The Gold Krugerrand Coin of South Africa was the world’s first, and most popular, gold bullion coin. Today, gold-producing nations around the globe continue to capitalize on the popularity of gold bullion products (and record high prices for gold) by minting gold bullion for investors and collectors. China’s response to the popularity of the Krugerrand was the Chinese Gold Panda coin. The coin commemorates one of the most indelible images of China with the gold investment in the form of a bullion coin.
History of the Chinese Gold Panda Coin
The very first Chinese Gold Pandas were minted and introduced in 1982 as legal tender in the People’s Republic of China. When the coin was first issued, it was available in .999 pure gold and was struck in 1, ½, ¼, and 1/10 ounce weights. Since 1983, the People’s Republic of China has minted the gold coins in five total weights after adding a 1/20 ounce coin that year. The only exception to this lineup of coins came in 1991 when the mint added a 1 gram Chinese Gold Panda. That was the only year that particular coin was minted.
Since the Chinese Gold Panda was first introduced, each weight has carried the same face value denomination. The specifications and face value of the various coins in the gold panda series is as follows:
- 1 Ounce Gold Panda (31.1 gram total weight)
- Diameter: 32.05 mm
- Thickness: 2.70 mm
- Face Value: 500 Yuan
- 1/2 Ounce Gold Panda (15.55 gram total weight)
- Diameter: 27.00 mm
- Thickness: 1.855 mm
- Face Value: 200 Yuan
- 1/4 Ounce Gold Panda (7.77 gram total weight)
- Diameter: 21.95 mm
- Thickness: 1.53 mm
- Face Value: 100 Yuan
- 1/10 Ounce Gold Panda (3.11 gram total weigh)
- Diameter: 17.95 mm
- Thickness: 1.05 mm
- Face Value: 50 Yuan
- 1/20 Ounce Gold Panda (1.55 gram total weight)
- Diameter: 13.92 mm
- Thickness: .83 mm
- Face Value: 20 Yuan
Rare and Special Release Gold Panda Coins
The People’s Republic of China Mint has also released a number of different Chinese Gold Pandas for collectors. In 1986, a proof set was approved with a total of 1.9 ounces of gold, and mintage was set at 10,000 coins annually. However, the proof coins were not very popular and become increasingly expensive to produce over time. In 1992, the proof mint series came to an end. The mint differentiated the proof coins from the other Chinese Gold Pandas with a “P” mint mark.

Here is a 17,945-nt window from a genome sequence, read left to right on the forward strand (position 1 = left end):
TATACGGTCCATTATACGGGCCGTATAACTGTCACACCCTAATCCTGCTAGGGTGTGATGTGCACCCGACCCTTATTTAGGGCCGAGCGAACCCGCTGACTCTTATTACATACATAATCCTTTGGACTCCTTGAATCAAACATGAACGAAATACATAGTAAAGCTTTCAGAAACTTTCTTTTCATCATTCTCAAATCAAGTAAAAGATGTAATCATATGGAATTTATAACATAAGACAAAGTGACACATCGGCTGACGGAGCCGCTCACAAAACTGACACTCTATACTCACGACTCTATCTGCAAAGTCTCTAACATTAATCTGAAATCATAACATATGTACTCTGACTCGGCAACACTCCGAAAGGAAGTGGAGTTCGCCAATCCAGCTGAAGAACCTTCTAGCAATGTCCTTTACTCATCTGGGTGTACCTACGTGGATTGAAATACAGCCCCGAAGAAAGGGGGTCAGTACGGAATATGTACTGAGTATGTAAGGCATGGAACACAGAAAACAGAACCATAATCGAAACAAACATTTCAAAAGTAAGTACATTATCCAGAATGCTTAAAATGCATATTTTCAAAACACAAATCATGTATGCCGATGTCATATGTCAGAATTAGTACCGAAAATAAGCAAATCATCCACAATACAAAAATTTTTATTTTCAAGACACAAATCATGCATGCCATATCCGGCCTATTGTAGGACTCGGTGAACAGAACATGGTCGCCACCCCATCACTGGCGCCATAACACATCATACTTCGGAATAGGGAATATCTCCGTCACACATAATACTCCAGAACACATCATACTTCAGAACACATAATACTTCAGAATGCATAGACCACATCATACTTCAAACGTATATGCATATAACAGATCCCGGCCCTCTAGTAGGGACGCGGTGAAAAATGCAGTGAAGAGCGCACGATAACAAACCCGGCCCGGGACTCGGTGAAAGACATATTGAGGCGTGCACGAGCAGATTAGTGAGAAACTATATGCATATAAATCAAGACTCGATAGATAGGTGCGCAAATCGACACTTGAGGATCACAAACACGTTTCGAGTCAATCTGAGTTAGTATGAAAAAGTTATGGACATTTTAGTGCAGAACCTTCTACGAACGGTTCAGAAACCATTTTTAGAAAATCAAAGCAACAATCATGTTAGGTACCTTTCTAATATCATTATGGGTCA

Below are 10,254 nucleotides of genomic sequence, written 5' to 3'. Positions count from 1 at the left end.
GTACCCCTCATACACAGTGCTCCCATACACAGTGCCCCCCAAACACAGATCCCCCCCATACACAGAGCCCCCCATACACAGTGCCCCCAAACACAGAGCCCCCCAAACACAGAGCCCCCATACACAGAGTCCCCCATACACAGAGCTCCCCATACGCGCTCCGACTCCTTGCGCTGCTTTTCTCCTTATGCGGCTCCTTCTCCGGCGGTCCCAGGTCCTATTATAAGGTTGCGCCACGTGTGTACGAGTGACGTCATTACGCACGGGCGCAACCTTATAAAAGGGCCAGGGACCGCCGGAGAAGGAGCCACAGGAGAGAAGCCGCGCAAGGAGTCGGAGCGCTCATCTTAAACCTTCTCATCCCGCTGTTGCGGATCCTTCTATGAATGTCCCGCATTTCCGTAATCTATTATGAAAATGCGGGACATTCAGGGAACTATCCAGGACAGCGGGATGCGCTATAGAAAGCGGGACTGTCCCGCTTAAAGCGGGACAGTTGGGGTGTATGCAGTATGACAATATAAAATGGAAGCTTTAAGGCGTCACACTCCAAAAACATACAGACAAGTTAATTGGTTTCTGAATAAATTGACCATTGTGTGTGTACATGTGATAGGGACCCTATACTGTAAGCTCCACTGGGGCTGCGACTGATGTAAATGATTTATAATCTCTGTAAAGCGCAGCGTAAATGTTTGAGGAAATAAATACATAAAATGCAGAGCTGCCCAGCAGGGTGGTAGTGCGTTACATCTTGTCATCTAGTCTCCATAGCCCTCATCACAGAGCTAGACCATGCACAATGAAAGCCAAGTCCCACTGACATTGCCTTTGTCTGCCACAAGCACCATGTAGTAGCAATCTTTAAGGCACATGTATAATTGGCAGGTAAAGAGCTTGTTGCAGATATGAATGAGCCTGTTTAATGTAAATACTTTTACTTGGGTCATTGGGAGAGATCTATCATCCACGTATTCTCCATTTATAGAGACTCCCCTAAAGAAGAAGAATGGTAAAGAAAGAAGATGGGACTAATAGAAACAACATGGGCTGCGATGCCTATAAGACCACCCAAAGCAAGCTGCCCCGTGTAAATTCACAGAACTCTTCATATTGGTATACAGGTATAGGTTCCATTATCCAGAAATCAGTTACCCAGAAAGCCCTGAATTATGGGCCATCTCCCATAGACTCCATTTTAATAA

In a rare move, the China Mint replaced the 1 ounce gold panda with a bimetallic coin. The decision to go with a bimetallic mint lasted just one year and was discontinued in 1994. Over time, the China Mint has also experimented with limited runs of 5 ounce, 12 ounce, and 1 Kilo Chinese Gold Panda.
The 5 ounce coin was first minted in 1987 and, initially, mintage was only planned for two years. Beginning in 1992, minting of the 5 ounce coins resumed with a very small mintage that ended up consisting of fewer than 100 coins. The second run for the 5 ounce Chinese Gold Panda lasted until 1996, when it was cancelled permanently.
The 12 ounce coin was introduced in 1984 with a mintage of 250 coins. Minting of the 12 ounce Chinese Gold Panda can best be described as sporadic. Following its introduction in 1984, the 12 ounce coin was suspended in 1985, minted from 1986 to 1988, suspended again in 1989, before resuming yet again from 1990 to 1995.
Finally, the 1 Kilo Chinese Gold Panda was first minted in 1997 with an extremely low production of just 58 coins. The 1 Kilo coins were suspended in 1998, but resumed in 1999 and continue through to this day. The production levels for this coin have steadily increased with time. After an initial production of just 58, mintage was increased to 68 coins through 2004, and eventually to 300 coins as of 2011.